Everyone knew that the tiny population of wolves in Norway and Sweden was inbred. Using precise genetic techniques, researchers can now describe the severity of the problem.
Wolves in Norway are a hot-button issue, with the latest arguments related to whether or not the animals can be hunted or if they are protected by an international wildlife convention.
But virtually no one disputes that the isolated population of 430 wolves in Scandinavia is highly inbred, descended from a handful of animals that arrived in the region in the 1980s and 1990s.
Swedish, Norwegian and American researchers have now joined forces to conduct a detailed genetic study to see exactly how inbred the Scandinavian wolves are. The study, which relied on DNA from nearly 100 wolves, was recently published in the journal Nature Ecology & Evolution.
“The most striking thing that emerges from the new survey is the extreme lack of genetic variation among some individuals,” said Øystein Flagstad, one of study’s co-authors. Flagstad is a geneticist with expertise in predators at the Norwegian Institute for Nature Research (NINA).
The study was led by Marty Kardos, a researcher at the University of Montana. Kardos says that although researchers had an almost complete family tree for the Scandinavian wolves, it did not show the whole picture.
“We knew from the beginning, by looking at family trees, that there are many highly inbred wolves in Scandinavia. But when every animal has common male and female ancestors, it means that the actual inbreeding in the genetic material can be quite a bit greater than might be expected from the family tree itself,” Kardos wrote in an email.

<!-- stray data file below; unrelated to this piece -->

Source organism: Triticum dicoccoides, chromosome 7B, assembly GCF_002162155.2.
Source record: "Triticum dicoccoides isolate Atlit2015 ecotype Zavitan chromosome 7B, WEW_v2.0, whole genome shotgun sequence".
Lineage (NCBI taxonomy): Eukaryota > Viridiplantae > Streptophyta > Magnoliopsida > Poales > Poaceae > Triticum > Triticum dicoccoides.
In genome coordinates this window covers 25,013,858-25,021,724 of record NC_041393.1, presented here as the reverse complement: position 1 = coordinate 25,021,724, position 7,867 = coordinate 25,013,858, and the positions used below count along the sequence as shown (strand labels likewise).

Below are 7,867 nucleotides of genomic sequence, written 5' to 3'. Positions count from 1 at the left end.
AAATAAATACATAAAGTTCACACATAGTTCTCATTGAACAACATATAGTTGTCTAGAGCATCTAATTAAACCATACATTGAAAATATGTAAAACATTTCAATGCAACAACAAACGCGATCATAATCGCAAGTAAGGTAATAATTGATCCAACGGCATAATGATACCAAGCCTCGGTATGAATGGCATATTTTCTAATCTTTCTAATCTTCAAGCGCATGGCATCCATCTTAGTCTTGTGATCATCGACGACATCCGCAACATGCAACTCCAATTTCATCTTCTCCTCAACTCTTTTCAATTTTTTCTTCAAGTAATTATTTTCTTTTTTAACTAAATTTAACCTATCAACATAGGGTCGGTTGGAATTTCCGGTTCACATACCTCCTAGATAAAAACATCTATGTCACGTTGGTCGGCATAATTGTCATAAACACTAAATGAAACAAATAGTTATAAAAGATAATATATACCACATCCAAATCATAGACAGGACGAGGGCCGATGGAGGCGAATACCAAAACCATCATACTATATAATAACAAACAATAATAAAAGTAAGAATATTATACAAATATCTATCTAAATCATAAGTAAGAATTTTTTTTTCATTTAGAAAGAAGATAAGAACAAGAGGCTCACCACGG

Common male and female ancestors
Some of the samples in the new study come from wolves that lived a few decades ago, while other samples are more recent. One of the most significant samples is the genetic material from the female wolf that is considered the ancestral mother for Norway and Sweden’s entire wolf population.
The Scandinavian wolf population’s “Adam and Eve” wandered into Sweden in the early 1980s, after the species had been extinct in both Norway and Sweden for roughly two decades.
The couple had several litters, but it was not until a Finnish-Russian immigrant arrived in 1991 that the population really started to grow.
By 2000 there were between 70 and 80 wolves in Norway and Sweden. But since 1991, only four to five immigrant wolves have come from outside of the population and successfully reproduced. The rest of the wolves in the population are related.
Fewer puppies and lower survival
Inbreeding does not seem to have hurt the Scandinavian population so far, but Flagstad says there have been some effects.
“We have seen some individual consequences of inbreeding, such as dental defects, skeletal defects and sterility in some males. But we see the consequence of inbreeding most clearly in the size of the family groups,” Flagstad said.
The size of family groups is determined each winter by examining tracks and scat.
“What we see is that parents who are severely inbred have fewer offspring. A smaller proportion of their pups grow to adulthood. The close kinship seems to affect the survival of pups and reproduction in adult wolves,” says Flagstad.
All offspring have two genes for the same characteristic — one from the mother and one from the father. But it is the dominant gene that is expressed. That means you can have genes for both blue and brown eyes, but you end up with brown eyes because the brown eye gene is dominant and the blue eye gene is recessive.
In many of the inbred wolves, researchers found many identical genes from both the parents. Over time, this strong genetic similarity may make the animals more susceptible to genetic diseases and the species less adaptable overall.
Immigrants are key
In 2008, two Finnish-Russian wolves came to Scandinavia and contributed new genes. Since then, just three other animals have managed to come from the Finnish-Russian population to Scandinavia.
Immigrant wolves from the east rarely survive their passage through reindeer husbandry areas in northern Norway and Sweden, where native Sami are allowed to shoot them. This means the Scandinavian wolf population is very isolated, from a genetic perspective.
For long-term survival, Flagstad believes that it is important that new wolves come in from the outside world.
“The population definitely needs some new Finno-Russian immigrants in the years to come,” he said.